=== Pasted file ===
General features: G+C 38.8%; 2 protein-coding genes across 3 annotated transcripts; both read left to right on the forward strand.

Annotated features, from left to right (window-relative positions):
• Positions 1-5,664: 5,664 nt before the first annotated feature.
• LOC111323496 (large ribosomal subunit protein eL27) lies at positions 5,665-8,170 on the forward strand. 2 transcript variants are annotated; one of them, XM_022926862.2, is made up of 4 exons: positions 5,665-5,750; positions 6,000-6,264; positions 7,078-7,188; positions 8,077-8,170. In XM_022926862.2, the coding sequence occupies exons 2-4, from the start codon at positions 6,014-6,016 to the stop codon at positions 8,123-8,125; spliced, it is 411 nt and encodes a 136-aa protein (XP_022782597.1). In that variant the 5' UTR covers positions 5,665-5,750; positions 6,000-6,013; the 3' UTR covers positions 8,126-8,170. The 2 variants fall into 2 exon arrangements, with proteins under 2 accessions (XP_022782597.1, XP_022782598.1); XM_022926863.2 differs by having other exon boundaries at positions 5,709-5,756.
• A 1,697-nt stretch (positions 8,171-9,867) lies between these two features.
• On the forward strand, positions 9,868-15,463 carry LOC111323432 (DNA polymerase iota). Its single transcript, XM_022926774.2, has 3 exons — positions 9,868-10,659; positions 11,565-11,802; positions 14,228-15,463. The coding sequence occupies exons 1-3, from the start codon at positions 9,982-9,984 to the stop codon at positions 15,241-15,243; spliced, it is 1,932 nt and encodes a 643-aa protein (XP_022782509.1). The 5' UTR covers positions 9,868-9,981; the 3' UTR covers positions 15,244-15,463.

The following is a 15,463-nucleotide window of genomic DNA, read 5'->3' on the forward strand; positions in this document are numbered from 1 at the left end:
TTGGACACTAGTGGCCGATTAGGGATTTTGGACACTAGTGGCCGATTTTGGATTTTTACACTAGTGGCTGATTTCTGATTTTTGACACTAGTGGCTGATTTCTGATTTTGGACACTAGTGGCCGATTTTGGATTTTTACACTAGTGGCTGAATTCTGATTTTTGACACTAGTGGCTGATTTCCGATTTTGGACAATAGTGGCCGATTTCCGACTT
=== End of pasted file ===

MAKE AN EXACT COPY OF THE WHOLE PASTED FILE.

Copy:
General features: G+C 38.8%; 2 protein-coding genes across 3 annotated transcripts; both read left to right on the forward strand.

Annotated features, from left to right (window-relative positions):
• Positions 1-5,664: 5,664 nt before the first annotated feature.
• LOC111323496 (large ribosomal subunit protein eL27) lies at positions 5,665-8,170 on the forward strand. 2 transcript variants are annotated; one of them, XM_022926862.2, is made up of 4 exons: positions 5,665-5,750; positions 6,000-6,264; positions 7,078-7,188; positions 8,077-8,170. In XM_022926862.2, the coding sequence occupies exons 2-4, from the start codon at positions 6,014-6,016 to the stop codon at positions 8,123-8,125; spliced, it is 411 nt and encodes a 136-aa protein (XP_022782597.1). In that variant the 5' UTR covers positions 5,665-5,750; positions 6,000-6,013; the 3' UTR covers positions 8,126-8,170. The 2 variants fall into 2 exon arrangements, with proteins under 2 accessions (XP_022782597.1, XP_022782598.1); XM_022926863.2 differs by having other exon boundaries at positions 5,709-5,756.
• A 1,697-nt stretch (positions 8,171-9,867) lies between these two features.
• On the forward strand, positions 9,868-15,463 carry LOC111323432 (DNA polymerase iota). Its single transcript, XM_022926774.2, has 3 exons — positions 9,868-10,659; positions 11,565-11,802; positions 14,228-15,463. The coding sequence occupies exons 1-3, from the start codon at positions 9,982-9,984 to the stop codon at positions 15,241-15,243; spliced, it is 1,932 nt and encodes a 643-aa protein (XP_022782509.1). The 5' UTR covers positions 9,868-9,981; the 3' UTR covers positions 15,244-15,463.

The following is a 15,463-nucleotide window of genomic DNA, read 5'->3' on the forward strand; positions in this document are numbered from 1 at the left end:
TTGGACACTAGTGGCCGATTAGGGATTTTGGACACTAGTGGCCGATTTTGGATTTTTACACTAGTGGCTGATTTCTGATTTTTGACACTAGTGGCTGATTTCTGATTTTGGACACTAGTGGCCGATTTTGGATTTTTACACTAGTGGCTGAATTCTGATTTTTGACACTAGTGGCTGATTTCCGATTTTGGACAATAGTGGCCGATTTCCGACTT